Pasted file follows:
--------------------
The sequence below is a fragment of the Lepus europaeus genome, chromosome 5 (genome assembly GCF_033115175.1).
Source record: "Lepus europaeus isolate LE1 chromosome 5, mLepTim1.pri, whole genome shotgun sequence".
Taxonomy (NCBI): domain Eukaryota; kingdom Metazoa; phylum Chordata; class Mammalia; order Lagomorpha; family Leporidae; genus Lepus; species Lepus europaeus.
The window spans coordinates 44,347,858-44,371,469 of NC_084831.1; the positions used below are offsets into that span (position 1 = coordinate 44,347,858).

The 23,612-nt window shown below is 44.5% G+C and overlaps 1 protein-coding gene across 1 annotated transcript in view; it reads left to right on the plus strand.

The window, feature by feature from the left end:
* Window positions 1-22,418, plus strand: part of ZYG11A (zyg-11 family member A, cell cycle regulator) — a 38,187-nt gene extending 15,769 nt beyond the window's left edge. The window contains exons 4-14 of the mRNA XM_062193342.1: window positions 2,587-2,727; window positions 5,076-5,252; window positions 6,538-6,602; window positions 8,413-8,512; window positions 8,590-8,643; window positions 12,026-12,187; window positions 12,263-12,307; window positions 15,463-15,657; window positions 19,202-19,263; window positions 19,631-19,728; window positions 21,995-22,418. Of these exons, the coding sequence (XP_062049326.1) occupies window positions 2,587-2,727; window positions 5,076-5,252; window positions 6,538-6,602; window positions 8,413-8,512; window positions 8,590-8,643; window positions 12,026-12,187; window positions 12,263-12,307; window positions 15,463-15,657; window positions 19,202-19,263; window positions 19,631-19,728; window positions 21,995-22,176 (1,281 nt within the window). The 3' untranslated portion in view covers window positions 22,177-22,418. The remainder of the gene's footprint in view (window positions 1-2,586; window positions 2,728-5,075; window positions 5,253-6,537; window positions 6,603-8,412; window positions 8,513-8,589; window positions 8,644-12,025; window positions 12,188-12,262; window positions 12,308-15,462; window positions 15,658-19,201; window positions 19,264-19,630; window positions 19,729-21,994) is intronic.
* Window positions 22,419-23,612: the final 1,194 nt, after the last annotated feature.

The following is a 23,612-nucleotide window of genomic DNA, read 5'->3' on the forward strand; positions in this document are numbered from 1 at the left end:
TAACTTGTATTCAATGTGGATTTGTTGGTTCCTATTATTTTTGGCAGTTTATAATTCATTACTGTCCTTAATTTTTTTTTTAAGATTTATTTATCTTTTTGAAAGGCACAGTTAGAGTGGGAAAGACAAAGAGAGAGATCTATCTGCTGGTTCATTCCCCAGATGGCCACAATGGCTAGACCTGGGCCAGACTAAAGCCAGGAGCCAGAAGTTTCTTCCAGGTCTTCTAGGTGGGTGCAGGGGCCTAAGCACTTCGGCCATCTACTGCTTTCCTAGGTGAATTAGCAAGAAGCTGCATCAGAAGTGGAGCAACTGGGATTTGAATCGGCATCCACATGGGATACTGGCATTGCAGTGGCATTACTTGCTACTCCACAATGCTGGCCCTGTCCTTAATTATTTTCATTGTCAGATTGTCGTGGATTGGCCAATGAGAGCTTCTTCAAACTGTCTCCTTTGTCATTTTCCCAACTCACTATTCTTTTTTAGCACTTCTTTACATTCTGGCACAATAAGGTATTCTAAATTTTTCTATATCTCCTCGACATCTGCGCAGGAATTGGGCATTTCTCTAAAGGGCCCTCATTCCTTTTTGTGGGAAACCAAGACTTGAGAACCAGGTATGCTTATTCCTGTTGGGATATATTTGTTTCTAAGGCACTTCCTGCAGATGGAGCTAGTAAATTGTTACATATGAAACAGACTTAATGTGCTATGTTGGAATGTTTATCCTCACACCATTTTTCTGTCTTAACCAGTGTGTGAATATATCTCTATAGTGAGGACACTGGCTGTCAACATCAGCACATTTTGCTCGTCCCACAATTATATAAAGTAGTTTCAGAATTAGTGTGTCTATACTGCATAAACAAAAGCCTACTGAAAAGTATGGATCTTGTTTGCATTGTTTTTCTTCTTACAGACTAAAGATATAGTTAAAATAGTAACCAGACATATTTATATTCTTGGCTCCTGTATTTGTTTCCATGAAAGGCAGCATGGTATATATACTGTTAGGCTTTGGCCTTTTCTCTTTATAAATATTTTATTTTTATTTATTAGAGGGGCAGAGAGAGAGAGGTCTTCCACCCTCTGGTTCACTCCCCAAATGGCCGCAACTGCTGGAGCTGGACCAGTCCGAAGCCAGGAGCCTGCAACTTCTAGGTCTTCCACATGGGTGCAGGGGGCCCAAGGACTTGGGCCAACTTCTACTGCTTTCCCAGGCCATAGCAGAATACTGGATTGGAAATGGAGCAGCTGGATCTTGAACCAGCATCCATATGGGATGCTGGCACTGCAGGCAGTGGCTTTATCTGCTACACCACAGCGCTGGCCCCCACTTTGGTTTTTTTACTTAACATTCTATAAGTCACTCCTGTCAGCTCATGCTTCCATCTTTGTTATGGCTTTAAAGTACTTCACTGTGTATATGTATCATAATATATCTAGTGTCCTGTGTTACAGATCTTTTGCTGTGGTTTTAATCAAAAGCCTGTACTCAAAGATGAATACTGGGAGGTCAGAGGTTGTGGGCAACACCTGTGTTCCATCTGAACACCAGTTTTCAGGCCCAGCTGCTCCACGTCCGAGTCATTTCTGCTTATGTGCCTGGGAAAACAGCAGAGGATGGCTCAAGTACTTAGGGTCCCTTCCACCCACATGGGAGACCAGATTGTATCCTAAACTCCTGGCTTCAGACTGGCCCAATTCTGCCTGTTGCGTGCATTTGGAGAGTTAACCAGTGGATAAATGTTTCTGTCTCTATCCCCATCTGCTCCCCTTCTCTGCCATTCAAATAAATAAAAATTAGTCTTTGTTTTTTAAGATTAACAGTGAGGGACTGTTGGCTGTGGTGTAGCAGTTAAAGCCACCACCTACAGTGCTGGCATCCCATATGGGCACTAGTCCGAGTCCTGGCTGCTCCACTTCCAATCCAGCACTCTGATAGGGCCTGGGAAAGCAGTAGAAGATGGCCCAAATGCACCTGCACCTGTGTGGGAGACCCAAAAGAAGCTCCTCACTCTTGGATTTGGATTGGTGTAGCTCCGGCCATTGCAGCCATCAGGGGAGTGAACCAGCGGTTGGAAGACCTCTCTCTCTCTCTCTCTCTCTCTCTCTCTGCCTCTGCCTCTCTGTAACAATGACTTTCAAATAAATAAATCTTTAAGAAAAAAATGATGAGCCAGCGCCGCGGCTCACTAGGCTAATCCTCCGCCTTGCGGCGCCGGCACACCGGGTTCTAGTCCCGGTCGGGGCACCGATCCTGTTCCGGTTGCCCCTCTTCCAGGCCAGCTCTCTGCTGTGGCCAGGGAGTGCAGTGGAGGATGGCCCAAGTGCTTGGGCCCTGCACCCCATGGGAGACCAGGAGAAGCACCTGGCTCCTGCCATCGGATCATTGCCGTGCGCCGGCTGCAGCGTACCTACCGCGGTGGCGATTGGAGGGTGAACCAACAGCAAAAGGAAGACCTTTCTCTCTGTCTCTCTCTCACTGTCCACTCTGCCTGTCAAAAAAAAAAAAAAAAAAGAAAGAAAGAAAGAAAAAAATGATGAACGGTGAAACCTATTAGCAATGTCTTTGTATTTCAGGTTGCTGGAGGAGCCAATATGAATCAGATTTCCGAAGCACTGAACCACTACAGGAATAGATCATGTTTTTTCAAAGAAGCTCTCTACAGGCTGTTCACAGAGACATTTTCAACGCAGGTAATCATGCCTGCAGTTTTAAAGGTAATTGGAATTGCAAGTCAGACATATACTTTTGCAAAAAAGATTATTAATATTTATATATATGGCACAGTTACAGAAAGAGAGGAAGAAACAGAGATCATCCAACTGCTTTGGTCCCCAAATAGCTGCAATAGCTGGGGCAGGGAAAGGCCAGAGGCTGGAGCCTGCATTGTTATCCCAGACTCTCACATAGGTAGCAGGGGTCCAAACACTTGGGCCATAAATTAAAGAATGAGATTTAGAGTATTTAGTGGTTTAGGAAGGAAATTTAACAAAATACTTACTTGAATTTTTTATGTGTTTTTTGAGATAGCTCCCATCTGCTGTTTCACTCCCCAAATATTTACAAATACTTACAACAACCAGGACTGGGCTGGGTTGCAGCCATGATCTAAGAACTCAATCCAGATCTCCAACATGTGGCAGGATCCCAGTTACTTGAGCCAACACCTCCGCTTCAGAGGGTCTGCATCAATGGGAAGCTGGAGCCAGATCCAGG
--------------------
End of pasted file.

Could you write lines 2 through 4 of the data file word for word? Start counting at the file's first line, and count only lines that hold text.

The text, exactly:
Source record: "Lepus europaeus isolate LE1 chromosome 5, mLepTim1.pri, whole genome shotgun sequence".
Taxonomy (NCBI): domain Eukaryota; kingdom Metazoa; phylum Chordata; class Mammalia; order Lagomorpha; family Leporidae; genus Lepus; species Lepus europaeus.
The window spans coordinates 44,347,858-44,371,469 of NC_084831.1; the positions used below are offsets into that span (position 1 = coordinate 44,347,858).